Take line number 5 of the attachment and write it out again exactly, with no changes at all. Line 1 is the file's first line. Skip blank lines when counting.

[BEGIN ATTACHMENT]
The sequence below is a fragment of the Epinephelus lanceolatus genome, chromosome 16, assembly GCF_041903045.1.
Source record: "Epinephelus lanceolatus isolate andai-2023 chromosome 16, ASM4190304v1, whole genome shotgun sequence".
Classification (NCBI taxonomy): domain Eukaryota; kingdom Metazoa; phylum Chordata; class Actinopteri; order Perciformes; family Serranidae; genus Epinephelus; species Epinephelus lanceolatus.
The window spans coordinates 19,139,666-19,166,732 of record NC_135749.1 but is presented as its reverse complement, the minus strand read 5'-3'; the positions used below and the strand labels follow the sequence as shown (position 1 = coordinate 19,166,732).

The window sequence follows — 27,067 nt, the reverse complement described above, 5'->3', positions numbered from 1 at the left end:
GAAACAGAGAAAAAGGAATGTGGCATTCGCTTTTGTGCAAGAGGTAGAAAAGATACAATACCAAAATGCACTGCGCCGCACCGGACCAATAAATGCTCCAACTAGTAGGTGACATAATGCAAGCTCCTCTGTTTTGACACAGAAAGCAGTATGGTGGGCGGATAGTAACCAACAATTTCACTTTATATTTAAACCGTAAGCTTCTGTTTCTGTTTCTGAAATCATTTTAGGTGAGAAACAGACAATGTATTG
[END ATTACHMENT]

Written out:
The window sequence follows — 27,067 nt, the reverse complement described above, 5'->3', positions numbered from 1 at the left end: